Power for Aim 2B
We will have 12 monthly measurements of the clinical outcomes during the intervention year for each of the four facilities, hence a total of 48 measures. This sample size will allow the impact assessment of approximately five factors such as the facility type and the process measures on the clinical outcome, based on the general rule-of-thumb proposed by Cornfield of 10 observations for each independent variable in a linear regression model .
Analysis plan for Aim 3
The BIA will estimate costs for (1) the pre-intervention time period, in order to obtain the baseline utilization based on current practices, which contribute to clinical utilization costs of urine cultures ordered, use of antimicrobials, number of episodes of C. difficile infection, and urinary source bacteremia in the four VA medical centers before the intervention is put in place; (2) the intervention time period, in order to obtain clinical utilization costs during the intervention, in addition to the costs associated with the intervention implementation (including barrier assessment for initiating the intervention, intervention development, training and delivery); and (3) the post-intervention/sustainability time period, in order to capture the clinical utilization costs and other costs associated with sustaining the intervention i.e. training, delivery, and supervision involved with sustaining the intervention. Static modeling will be used for the BIA . The patient population of interest is all inpatients on acute medical or long-term care wards at the intervention sites. The unit of analysis is a positive urine culture. The same patient may have more than one urine culture; we count these as separate episodes if more than 7 days apart. These recurrent episodes will be included in the BIA in order to capture the actual episode volume and costs for each VHA medical center. Inflation adjustment and discounting will not be applied because dollar values will be standardized to those from the final fiscal year of the study. Cost derived for the Kicking UTI intervention, Managerial Cost Accounting System (MCAS), and other clinical utilization costs will be adjusted for geographic variations. Cost derived from the standardized Health Economics Resource Center (HERC) data will not require geographic adjustments.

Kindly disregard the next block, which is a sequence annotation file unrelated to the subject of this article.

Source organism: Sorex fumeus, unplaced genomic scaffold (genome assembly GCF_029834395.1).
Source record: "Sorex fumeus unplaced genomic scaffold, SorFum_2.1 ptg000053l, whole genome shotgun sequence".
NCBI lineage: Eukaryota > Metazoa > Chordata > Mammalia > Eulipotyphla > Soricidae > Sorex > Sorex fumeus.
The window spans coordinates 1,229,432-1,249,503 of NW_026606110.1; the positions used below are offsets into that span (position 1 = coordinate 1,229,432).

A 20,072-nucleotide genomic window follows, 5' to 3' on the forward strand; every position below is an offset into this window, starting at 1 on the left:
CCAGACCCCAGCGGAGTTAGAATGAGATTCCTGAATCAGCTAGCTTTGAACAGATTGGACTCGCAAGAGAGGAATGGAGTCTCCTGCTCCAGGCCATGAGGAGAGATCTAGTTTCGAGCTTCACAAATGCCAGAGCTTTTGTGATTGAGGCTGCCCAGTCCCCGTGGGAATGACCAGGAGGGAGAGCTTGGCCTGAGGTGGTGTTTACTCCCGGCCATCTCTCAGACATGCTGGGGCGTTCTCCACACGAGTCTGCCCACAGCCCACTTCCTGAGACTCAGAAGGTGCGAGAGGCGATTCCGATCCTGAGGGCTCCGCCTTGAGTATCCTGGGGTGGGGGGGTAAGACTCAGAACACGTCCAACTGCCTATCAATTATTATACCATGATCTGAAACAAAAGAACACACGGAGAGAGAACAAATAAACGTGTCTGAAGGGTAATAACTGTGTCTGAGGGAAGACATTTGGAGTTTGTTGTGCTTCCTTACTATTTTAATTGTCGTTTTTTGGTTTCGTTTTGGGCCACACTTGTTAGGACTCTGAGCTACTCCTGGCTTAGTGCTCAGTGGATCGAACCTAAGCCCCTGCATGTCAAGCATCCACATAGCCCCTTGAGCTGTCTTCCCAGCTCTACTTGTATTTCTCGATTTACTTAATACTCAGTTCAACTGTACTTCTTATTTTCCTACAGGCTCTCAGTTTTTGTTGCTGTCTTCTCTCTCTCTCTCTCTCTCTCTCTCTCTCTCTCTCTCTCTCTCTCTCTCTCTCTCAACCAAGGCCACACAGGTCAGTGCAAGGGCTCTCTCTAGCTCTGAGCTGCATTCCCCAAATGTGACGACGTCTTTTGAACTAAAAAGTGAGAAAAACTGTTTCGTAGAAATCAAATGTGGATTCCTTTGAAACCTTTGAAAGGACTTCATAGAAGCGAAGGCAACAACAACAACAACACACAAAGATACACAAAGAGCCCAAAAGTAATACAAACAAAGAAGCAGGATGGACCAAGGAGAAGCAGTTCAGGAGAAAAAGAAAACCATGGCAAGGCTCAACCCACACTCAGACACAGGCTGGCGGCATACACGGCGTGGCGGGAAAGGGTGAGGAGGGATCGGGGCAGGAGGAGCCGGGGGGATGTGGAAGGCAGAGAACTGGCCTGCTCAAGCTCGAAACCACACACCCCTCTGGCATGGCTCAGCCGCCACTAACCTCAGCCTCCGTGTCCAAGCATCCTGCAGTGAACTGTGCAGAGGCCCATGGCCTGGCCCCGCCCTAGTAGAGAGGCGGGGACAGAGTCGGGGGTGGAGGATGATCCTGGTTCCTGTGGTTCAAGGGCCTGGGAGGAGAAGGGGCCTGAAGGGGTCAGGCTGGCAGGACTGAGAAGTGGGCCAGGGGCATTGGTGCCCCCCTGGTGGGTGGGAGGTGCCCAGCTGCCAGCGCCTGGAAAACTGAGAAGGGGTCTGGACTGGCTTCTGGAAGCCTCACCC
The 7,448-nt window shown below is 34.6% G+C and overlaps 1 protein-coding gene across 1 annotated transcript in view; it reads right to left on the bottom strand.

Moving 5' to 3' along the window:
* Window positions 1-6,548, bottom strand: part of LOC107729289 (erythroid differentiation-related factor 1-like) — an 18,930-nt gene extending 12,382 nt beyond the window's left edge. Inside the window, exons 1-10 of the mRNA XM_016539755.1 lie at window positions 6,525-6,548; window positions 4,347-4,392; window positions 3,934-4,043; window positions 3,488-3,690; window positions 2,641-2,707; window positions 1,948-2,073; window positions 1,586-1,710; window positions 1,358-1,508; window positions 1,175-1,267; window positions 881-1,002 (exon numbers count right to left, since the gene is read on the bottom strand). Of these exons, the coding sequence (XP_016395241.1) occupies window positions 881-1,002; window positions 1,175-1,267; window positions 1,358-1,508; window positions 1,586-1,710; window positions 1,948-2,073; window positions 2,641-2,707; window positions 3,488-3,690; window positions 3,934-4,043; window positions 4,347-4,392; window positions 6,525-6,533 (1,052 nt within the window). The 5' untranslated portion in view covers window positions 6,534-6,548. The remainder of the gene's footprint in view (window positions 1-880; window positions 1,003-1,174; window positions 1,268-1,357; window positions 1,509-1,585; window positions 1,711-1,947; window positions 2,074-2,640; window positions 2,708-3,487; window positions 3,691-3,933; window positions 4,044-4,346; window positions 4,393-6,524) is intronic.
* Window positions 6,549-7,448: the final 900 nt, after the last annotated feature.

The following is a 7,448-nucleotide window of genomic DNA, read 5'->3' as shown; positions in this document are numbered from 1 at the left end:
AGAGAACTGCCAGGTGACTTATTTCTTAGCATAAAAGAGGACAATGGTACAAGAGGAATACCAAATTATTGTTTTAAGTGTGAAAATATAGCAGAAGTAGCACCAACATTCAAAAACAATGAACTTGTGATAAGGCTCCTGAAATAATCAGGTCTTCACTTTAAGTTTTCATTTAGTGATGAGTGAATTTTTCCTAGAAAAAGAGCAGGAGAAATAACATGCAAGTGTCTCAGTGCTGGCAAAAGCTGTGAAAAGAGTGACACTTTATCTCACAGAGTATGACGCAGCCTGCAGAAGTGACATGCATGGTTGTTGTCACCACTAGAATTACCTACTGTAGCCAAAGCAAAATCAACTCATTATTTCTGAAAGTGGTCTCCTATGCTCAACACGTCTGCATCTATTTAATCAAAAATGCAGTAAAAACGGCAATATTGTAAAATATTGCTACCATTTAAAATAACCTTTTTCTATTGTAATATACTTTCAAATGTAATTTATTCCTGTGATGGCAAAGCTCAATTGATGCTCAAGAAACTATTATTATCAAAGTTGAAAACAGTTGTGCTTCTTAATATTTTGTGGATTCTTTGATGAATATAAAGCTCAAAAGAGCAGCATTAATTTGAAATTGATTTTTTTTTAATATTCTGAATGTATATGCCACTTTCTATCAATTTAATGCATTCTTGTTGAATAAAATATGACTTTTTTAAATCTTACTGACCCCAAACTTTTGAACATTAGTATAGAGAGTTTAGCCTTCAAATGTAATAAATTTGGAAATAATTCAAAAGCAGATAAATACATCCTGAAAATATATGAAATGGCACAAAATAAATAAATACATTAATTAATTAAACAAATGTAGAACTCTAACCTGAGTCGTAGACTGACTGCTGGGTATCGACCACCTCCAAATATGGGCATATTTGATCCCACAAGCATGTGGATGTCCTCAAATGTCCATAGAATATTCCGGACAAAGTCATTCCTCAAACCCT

This study protocol has been approved by the institutional review board at Baylor College of Medicine and the Research & Development Committee at the Michael E. DeBakey Veterans Affairs Medical Center, as the coordinating center. Each intervention site also obtained local IRB approval.
The intervention we propose appears straightforward—convince providers to stop using antibiotics in asymptomatic patients when the antibiotics are unnecessary, potentially harmful, and costly. However, doing this practical work and doing it well requires changing physicians’ and other health care providers’ deeply held paradigms about the risk of bacteriuria (overestimated) and the risks of antibiotic use (underestimated) . Historically, the healthy bladder was thought to be a sterile site, an assumption now proven incorrect by modern genomic sequencing, which demonstrates that the healthy bladder has robust bacterial and viral life within [42, 43]. Another barrier to the successful implementation of our stewardship intervention is the complexity of the practice guidelines themselves [44, 45] and the difficulty of applying 51 pages of evidence to an individual patient at the point of care. Additionally, the perceived needs of the individual patient in a moment of diagnostic uncertainty tend to outweigh concerns for theoretical future harms caused by damage to a patient’s microbiome and selection for resistant organisms. The perceived needs of individual patients under care also tend to outweigh societal needs for effective antibiotics in the future.
We propose to counter these challenges with a solution that is relatively simple. We started with 51 pages of guidelines and created a multistep algorithm, with input from the guidelines’ authors. We went through iterative revisions of the multistep algorithm with targeted end-users, and we distilled it into a two-step process that corrects cognitive biases and empowers the provider to withhold urine testing and treatment . This algorithm is the focus of our audit and feedback activities. These simplifications were developed using the Evidence Integration Triangle framework, which emphasizes the need to keep interventions simple, participatory, and practical to promote rapid adoption of clinical practice guidelines .